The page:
2) Mobilize and engage Indigenous youth and organizations led by and focused on Indigenous youth: • Build and expand networks with Indigenous youth in Asia-Pacific for broader and more effective inclusion of Indigenous youth • Consolidate mapping of Indigenous youth networks operating in Asia-Pacific • Expand and strengthen partnerships with regional and strategic national civil society organizations focused on and/or led by Indigenous youth • Build a community of young Indigenous leaders and Indigenous youth organizations • Establish and strengthen partnerships with UN agencies and relevant stakeholders working on Indigenous issues, including government agencies, civil society organizations, youth networks, and regional organizations

3) Support the Leave No One Behind team to advance the Indigenous agenda: • Coordinate a community of practice for colleagues working on Indigenous Issues across UNDP in Asia-Pacific, as well as regional exchanges between relevant stakeholders and UNDP country teams for sharing best practice and lessons learned; • Support in coordination of other Leave No One Behind activities, including programme design, implementation, and evaluation

Furthermore, UN Volunteers are required to: • Strengthen their knowledge and understanding of the concept of volunteerism by reading relevant UNV and external publications and take active part in UNV activities (for instance in events that mark International Volunteer Day); • Be acquainted with and build on traditional and/or local forms of volunteerism in the host country; • Reflect on the type and quality of voluntary action that they are undertaking, including participation in ongoing reflection activities; • Contribute with articles/write-ups on field experiences and submit them for UNV publications/websites, newsletters, press releases, etc.; • Assist with the UNV Buddy Programme for newly-arrived UN Volunteers; • Promote or advise local groups in the use of online volunteering, or encourage relevant local individuals and organizations to use the UNV Online Volunteering service whenever technically possible.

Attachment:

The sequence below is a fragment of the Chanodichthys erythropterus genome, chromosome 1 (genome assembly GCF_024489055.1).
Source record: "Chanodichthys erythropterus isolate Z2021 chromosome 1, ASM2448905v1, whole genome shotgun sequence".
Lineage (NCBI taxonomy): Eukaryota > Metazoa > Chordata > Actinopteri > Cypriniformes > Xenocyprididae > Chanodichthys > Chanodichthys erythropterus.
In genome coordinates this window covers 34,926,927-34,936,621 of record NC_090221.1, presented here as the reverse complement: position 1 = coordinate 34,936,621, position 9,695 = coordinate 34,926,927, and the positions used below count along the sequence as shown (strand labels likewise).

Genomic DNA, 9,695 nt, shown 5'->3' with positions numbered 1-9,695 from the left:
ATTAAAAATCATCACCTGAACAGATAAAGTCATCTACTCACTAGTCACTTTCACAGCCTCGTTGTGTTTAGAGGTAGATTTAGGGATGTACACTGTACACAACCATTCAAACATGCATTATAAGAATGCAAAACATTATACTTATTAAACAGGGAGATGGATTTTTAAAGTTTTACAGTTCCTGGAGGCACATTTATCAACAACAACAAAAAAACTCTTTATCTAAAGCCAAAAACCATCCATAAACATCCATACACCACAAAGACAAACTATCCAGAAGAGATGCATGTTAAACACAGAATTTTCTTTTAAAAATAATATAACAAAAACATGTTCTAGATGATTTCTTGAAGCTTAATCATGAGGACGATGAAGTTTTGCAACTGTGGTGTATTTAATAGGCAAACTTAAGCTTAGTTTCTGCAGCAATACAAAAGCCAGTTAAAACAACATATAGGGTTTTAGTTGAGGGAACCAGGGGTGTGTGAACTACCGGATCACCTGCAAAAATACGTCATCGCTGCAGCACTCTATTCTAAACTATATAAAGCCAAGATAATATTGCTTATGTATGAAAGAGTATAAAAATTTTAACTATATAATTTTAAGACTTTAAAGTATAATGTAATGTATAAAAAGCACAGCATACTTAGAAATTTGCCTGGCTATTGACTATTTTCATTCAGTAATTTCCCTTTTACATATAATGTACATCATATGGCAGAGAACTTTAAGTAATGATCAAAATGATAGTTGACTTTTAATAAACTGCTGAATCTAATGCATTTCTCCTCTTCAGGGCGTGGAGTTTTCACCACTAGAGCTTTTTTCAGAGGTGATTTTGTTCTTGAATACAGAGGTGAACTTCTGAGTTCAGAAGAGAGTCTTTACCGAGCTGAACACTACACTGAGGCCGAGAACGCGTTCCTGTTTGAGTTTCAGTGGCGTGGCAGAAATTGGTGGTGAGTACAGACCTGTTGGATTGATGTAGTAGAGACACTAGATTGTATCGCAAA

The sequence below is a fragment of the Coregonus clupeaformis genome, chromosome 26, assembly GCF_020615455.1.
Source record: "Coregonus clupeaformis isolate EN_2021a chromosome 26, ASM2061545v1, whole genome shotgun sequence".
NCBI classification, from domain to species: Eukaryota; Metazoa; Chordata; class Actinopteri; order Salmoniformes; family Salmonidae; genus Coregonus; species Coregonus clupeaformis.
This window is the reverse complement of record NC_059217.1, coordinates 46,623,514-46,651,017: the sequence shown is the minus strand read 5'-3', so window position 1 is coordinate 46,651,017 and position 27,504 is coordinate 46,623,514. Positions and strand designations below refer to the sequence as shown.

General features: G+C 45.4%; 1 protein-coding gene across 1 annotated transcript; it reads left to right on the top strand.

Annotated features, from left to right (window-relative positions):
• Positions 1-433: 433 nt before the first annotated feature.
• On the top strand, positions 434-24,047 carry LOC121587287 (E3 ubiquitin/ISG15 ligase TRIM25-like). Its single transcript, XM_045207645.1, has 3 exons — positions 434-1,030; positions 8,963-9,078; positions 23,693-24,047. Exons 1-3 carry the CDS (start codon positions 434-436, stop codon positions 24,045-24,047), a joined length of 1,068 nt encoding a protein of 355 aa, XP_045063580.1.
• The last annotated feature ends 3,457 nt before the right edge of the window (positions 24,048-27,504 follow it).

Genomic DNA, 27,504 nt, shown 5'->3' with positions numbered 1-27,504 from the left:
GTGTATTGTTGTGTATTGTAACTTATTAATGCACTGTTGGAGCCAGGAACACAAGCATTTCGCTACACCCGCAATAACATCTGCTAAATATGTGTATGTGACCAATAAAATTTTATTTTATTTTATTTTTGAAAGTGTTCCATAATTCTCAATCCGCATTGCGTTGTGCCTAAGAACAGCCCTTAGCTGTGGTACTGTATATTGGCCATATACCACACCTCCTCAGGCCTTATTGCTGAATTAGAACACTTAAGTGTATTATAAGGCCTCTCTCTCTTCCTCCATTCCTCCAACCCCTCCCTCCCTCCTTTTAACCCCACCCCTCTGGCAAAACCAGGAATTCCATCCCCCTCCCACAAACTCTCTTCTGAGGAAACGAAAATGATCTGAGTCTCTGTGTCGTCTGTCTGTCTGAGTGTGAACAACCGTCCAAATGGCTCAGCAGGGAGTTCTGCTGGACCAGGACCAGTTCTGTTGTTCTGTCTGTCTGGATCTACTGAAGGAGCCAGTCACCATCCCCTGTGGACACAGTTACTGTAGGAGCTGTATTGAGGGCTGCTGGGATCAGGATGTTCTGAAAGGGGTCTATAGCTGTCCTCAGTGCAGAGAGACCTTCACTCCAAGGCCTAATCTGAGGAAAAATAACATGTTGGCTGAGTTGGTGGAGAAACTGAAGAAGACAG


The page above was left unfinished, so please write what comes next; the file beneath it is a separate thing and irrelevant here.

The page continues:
☒ Accountability ☒ Adaptability and Flexibility ☒ Building Trust ☒ Client Orientation ☒ Commitment and Motivation ☒ Commitment to Continuous Learning ☒ Communication ☒ Creativity ☒ Empowering Others ☒ Ethics and Values ☒ Integrity ☒ Judgement and Decision-making ☒ Knowledge Sharing ☒ Leadership ☒ Managing Performance ☒ Planning and Organizing ☒ Professionalism ☒ Respect for Diversity ☒ Self-Management ☒ Technological Awareness ☒ Vision ☒ Working in Teams

youth engagement, community mobilization, and empowerment initiatives, particularly within Indigenous communities. Strong preference given to candidates from Indigenous communities in Asia-Pacific.

• Sound understanding of Indigenous issues, cultures, and traditions along with linkages to environmental and climate risks. • Strong communication skills, both written and verbal • Excellent interpersonal skills to build partnerships with local organizations, and other relevant bodies.

Thailand is located in Southeast Asia. The climate is tropical, with the monsoon season running from May/June through October/November. Bangkok is the capital of Thailand, and it is also the most populated city in the country. It is located in the Chao Phraya River delta in the central part of the country. Bangkok has an estimated population of 8.75 million as of 2017 (13% of Thailand’s total population), based on data from the 2010 census. Over the past decades, Bangkok has grown rapidly with little urban planning or regulation. This has led to traffic congestion and air pollution, and there is frequent flooding of streets during the rainy season in the City’s low-lying areas.

The cost of living in Thailand is relatively low, as compared to many other capitals in Southeast Asia. Housing is widely available in various sizes and at various price points. Private healthcare in Thailand is of excellent standard, and there are numerous top hospitals in Bangkok, which fall far below countries like the US in terms of price. There are numerous high-quality international schools available in Bangkok, with English as the language of instruction. Bangkok has different public transportation options, including the BTS Skytrain and MRT Underground, metered taxis, mobile-based ride-hailing services (Grab, All Thai Taxi, etc.), tuk tuks, motorbike taxis, buses and boats. Overall, Thailand is a unique and beautiful country which provides for an interesting and enriching environment and also requires a mature level of cultural awareness to engage with local communities.